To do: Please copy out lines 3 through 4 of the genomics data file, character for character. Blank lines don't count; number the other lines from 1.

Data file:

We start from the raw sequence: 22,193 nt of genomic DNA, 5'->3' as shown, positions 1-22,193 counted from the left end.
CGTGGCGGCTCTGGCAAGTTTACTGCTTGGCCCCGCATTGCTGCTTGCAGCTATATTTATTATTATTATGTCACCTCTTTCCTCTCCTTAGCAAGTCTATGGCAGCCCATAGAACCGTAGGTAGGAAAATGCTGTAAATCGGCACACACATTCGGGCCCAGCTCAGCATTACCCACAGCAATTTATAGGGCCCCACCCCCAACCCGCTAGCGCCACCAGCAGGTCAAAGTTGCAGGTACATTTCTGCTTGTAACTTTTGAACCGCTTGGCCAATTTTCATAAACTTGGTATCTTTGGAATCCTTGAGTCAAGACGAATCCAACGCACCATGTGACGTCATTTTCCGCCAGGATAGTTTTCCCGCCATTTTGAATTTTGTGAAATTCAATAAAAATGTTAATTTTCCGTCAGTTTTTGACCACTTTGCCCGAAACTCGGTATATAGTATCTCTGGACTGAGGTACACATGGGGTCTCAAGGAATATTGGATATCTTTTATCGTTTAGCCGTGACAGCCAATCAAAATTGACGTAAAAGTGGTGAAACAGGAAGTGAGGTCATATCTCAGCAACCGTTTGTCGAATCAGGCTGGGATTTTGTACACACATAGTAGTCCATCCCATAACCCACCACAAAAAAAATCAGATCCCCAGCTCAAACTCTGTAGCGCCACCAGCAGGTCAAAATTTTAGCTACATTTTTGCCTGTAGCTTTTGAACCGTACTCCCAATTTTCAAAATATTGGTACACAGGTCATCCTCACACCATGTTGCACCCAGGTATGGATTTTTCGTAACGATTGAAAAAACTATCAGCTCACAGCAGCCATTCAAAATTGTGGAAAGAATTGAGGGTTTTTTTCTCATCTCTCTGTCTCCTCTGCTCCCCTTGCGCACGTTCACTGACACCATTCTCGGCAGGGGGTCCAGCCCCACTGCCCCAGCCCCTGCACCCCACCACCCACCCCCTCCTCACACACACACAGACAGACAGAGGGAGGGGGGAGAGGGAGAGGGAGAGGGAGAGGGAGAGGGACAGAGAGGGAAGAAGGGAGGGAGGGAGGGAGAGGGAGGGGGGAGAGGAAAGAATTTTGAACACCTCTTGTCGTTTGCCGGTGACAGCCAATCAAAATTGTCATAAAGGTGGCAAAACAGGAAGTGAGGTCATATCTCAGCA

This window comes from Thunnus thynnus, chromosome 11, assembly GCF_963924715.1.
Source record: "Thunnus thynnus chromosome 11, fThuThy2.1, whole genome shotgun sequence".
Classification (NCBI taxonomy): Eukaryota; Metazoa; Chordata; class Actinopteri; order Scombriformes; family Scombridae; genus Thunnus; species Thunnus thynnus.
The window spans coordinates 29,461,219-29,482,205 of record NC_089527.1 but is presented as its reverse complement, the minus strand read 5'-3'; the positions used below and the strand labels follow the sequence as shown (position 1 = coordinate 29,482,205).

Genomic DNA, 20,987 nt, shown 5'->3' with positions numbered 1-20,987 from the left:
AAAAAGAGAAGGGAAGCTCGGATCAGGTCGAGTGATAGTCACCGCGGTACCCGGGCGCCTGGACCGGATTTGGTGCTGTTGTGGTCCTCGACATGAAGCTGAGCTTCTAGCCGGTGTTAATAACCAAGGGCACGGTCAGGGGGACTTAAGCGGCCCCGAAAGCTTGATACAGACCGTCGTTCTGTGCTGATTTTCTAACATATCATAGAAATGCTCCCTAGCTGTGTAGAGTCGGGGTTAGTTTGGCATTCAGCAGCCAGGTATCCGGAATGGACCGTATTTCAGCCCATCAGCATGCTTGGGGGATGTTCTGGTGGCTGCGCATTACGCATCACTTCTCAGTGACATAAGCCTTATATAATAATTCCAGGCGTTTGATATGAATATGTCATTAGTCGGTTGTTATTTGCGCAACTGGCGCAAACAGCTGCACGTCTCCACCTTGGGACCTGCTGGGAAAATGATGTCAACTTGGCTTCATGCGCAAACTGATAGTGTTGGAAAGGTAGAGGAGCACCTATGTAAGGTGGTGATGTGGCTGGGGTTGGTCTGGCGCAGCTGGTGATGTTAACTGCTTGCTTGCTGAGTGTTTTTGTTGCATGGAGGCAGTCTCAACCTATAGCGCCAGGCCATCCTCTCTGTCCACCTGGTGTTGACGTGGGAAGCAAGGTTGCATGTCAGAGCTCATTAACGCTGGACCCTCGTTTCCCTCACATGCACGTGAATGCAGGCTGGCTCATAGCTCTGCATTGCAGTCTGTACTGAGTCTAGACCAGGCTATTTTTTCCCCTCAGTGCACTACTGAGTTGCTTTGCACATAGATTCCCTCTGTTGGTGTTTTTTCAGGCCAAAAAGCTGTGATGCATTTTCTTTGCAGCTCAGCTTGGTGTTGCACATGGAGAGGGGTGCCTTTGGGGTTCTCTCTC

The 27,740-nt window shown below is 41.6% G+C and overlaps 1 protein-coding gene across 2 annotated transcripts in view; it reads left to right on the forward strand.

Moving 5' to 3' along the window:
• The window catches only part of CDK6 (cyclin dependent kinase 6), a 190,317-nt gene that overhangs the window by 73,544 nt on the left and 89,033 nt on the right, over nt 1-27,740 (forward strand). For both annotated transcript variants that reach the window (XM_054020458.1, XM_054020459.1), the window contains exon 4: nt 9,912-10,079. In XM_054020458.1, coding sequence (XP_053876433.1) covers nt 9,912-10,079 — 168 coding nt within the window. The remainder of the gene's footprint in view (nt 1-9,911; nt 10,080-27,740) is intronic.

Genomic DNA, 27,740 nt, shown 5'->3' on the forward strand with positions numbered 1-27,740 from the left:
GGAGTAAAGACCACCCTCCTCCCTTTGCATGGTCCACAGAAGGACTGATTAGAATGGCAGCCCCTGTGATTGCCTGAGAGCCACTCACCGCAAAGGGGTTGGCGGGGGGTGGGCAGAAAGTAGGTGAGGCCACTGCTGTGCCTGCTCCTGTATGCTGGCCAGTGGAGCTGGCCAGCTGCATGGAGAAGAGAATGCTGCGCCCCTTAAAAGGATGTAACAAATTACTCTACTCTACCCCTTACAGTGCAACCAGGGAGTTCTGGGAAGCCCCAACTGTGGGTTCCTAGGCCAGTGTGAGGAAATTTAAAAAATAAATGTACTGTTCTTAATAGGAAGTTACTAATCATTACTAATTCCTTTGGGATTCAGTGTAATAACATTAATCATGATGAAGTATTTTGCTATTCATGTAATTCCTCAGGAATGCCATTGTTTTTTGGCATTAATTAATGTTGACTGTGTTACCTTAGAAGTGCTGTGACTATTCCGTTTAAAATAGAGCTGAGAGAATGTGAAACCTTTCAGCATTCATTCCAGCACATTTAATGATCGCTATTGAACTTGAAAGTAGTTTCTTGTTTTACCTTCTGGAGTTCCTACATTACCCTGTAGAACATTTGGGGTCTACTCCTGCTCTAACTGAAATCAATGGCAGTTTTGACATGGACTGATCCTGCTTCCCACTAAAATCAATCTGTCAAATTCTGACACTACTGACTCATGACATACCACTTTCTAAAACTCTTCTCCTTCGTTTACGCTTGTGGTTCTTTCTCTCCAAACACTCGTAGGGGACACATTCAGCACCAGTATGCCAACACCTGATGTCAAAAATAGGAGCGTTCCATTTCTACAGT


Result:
This window comes from Thunnus thynnus, chromosome 11, assembly GCF_963924715.1.
Source record: "Thunnus thynnus chromosome 11, fThuThy2.1, whole genome shotgun sequence".